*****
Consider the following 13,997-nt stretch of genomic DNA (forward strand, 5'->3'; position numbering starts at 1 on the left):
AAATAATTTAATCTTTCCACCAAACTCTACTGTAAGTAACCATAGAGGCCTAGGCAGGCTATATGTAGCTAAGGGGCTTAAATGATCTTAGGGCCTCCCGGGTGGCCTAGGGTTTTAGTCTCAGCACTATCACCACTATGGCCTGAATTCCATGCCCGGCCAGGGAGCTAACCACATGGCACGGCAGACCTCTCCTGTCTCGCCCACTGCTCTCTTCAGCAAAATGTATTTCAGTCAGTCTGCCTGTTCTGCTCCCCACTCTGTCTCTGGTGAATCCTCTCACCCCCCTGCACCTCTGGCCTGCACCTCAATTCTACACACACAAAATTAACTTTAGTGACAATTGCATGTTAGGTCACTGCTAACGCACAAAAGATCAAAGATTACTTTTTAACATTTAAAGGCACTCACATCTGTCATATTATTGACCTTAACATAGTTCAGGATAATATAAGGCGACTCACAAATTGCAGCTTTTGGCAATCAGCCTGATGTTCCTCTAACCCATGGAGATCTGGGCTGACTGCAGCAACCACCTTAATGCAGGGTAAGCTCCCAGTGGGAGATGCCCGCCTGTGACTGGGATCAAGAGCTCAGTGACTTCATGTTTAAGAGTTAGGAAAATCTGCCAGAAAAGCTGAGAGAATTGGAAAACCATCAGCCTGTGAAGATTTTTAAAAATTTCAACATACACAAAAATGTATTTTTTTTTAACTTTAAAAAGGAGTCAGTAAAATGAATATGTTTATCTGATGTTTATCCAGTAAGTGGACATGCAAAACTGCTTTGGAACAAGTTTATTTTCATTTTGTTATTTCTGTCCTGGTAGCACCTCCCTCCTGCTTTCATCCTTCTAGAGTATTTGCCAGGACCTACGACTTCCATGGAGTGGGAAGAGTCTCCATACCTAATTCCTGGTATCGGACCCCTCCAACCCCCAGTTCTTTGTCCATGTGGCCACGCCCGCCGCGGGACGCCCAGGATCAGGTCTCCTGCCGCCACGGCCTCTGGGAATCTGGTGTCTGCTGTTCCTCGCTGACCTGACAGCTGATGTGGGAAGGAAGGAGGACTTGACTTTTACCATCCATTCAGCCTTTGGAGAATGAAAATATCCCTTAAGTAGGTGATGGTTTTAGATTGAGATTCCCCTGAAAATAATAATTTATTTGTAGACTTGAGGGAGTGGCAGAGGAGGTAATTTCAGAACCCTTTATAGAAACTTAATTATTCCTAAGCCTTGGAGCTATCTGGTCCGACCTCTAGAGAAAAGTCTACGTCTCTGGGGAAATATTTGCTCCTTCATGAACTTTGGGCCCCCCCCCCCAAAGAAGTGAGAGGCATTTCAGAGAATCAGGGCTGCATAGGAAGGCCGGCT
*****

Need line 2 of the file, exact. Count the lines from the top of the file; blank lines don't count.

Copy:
AAATAATTTAATCTTTCCACCAAACTCTACTGTAAGTAACCATAGAGGCCTAGGCAGGCTATATGTAGCTAAGGGGCTTAAATGATCTTAGGGCCTCCCGGGTGGCCTAGGGTTTTAGTCTCAGCACTATCACCACTATGGCCTGAATTCCATGCCCGGCCAGGGAGCTAACCACATGGCACGGCAGACCTCTCCTGTCTCGCCCACTGCTCTCTTCAGCAAAATGTATTTCAGTCAGTCTGCCTGTTCTGCTCCCCACTCTGTCTCTGGTGAATCCTCTCACCCCCCTGCACCTCTGGCCTGCACCTCAATTCTACACACACAAAATTAACTTTAGTGACAATTGCATGTTAGGTCACTGCTAACGCACAAAAGATCAAAGATTACTTTTTAACATTTAAAGGCACTCACATCTGTCATATTATTGACCTTAACATAGTTCAGGATAATATAAGGCGACTCACAAATTGCAGCTTTTGGCAATCAGCCTGATGTTCCTCTAACCCATGGAGATCTGGGCTGACTGCAGCAACCACCTTAATGCAGGGTAAGCTCCCAGTGGGAGATGCCCGCCTGTGACTGGGATCAAGAGCTCAGTGACTTCATGTTTAAGAGTTAGGAAAATCTGCCAGAAAAGCTGAGAGAATTGGAAAACCATCAGCCTGTGAAGATTTTTAAAAATTTCAACATACACAAAAATGTATTTTTTTTTAACTTTAAAAAGGAGTCAGTAAAATGAATATGTTTATCTGATGTTTATCCAGTAAGTGGACATGCAAAACTGCTTTGGAACAAGTTTATTTTCATTTTGTTATTTCTGTCCTGGTAGCACCTCCCTCCTGCTTTCATCCTTCTAGAGTATTTGCCAGGACCTACGACTTCCATGGAGTGGGAAGAGTCTCCATACCTAATTCCTGGTATCGGACCCCTCCAACCCCCAGTTCTTTGTCCATGTGGCCACGCCCGCCGCGGGACGCCCAGGATCAGGTCTCCTGCCGCCACGGCCTCTGGGAATCTGGTGTCTGCTGTTCCTCGCTGACCTGACAGCTGATGTGGGAAGGAAGGAGGACTTGACTTTTACCATCCATTCAGCCTTTGGAGAATGAAAATATCCCTTAAGTAGGTGATGGTTTTAGATTGAGATTCCCCTGAAAATAATAATTTATTTGTAGACTTGAGGGAGTGGCAGAGGAGGTAATTTCAGAACCCTTTATAGAAACTTAATTATTCCTAAGCCTTGGAGCTATCTGGTCCGACCTCTAGAGAAAAGTCTACGTCTCTGGGGAAATATTTGCTCCTTCATGAACTTTGGGCCCCCCCCCCCAAAGAAGTGAGAGGCATTTCAGAGAATCAGGGCTGCATAGGAAGGCCGGCT